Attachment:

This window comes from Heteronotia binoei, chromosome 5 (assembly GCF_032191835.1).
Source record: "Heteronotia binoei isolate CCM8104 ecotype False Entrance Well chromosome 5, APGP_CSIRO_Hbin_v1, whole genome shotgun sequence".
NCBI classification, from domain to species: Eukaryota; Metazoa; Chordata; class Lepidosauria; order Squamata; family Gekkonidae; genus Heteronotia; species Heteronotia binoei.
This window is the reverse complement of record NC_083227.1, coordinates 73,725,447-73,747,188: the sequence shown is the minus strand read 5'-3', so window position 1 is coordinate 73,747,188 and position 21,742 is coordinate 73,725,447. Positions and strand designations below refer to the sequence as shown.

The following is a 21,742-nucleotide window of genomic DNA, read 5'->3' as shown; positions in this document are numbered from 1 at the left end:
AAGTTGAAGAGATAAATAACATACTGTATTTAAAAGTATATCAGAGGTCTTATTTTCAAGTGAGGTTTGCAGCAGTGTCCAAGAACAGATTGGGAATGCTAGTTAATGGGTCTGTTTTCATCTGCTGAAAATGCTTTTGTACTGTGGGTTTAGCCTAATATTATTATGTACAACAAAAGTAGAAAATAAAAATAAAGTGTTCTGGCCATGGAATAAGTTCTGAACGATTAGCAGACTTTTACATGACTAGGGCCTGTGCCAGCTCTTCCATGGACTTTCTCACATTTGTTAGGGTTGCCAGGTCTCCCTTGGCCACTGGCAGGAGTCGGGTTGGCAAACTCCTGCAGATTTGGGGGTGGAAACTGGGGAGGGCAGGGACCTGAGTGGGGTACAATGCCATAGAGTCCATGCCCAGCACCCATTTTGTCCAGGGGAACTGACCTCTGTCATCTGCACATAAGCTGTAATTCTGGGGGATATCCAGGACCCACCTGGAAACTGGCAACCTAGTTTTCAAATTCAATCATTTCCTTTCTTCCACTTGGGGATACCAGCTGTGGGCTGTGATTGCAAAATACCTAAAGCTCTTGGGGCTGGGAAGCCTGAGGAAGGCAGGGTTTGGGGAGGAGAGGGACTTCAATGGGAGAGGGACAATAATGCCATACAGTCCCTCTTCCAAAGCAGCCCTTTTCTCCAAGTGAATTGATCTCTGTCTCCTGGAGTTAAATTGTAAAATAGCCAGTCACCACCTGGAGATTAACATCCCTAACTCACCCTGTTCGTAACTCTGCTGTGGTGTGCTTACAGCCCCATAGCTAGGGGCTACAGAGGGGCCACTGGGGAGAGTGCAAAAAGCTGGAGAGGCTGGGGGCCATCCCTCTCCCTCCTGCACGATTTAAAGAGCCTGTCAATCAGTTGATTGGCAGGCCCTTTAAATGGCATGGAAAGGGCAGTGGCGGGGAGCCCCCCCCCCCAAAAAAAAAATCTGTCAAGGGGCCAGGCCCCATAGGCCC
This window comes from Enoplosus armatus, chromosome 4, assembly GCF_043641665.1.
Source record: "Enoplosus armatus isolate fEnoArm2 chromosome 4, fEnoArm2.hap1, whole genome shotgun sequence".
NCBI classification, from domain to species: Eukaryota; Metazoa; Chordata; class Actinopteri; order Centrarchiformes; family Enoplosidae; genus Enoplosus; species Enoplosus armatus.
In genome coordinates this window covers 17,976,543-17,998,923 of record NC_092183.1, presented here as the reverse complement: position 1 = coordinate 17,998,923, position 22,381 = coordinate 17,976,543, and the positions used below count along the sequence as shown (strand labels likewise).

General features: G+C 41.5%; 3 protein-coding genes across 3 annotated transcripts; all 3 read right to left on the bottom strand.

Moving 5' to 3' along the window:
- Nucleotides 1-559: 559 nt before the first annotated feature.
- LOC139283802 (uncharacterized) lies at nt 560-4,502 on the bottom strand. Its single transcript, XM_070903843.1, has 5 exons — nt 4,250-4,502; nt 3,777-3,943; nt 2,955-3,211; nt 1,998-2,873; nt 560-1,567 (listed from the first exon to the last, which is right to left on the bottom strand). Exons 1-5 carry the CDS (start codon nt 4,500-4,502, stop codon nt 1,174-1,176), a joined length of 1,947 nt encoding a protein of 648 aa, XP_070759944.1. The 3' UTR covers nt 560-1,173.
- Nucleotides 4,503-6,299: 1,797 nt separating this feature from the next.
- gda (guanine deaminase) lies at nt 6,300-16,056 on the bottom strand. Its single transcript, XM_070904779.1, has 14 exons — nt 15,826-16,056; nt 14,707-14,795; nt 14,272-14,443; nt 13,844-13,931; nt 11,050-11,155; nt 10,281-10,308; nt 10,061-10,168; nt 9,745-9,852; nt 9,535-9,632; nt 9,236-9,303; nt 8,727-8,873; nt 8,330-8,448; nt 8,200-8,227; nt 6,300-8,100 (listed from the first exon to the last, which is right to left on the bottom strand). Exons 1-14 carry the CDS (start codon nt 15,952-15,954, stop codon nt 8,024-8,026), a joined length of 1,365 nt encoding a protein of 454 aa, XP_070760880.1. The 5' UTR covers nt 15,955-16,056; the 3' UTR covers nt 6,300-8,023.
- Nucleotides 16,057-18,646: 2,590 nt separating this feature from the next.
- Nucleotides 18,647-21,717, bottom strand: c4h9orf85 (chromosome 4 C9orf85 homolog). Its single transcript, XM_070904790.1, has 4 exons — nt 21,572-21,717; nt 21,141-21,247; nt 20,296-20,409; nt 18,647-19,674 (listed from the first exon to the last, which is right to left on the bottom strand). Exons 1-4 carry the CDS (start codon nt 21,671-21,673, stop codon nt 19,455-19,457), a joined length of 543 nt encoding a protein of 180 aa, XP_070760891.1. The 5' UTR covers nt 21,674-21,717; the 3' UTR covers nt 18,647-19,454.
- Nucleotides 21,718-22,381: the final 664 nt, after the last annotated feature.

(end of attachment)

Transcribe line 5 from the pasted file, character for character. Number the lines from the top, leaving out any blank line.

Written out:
The following is a 21,742-nucleotide window of genomic DNA, read 5'->3' as shown; positions in this document are numbered from 1 at the left end: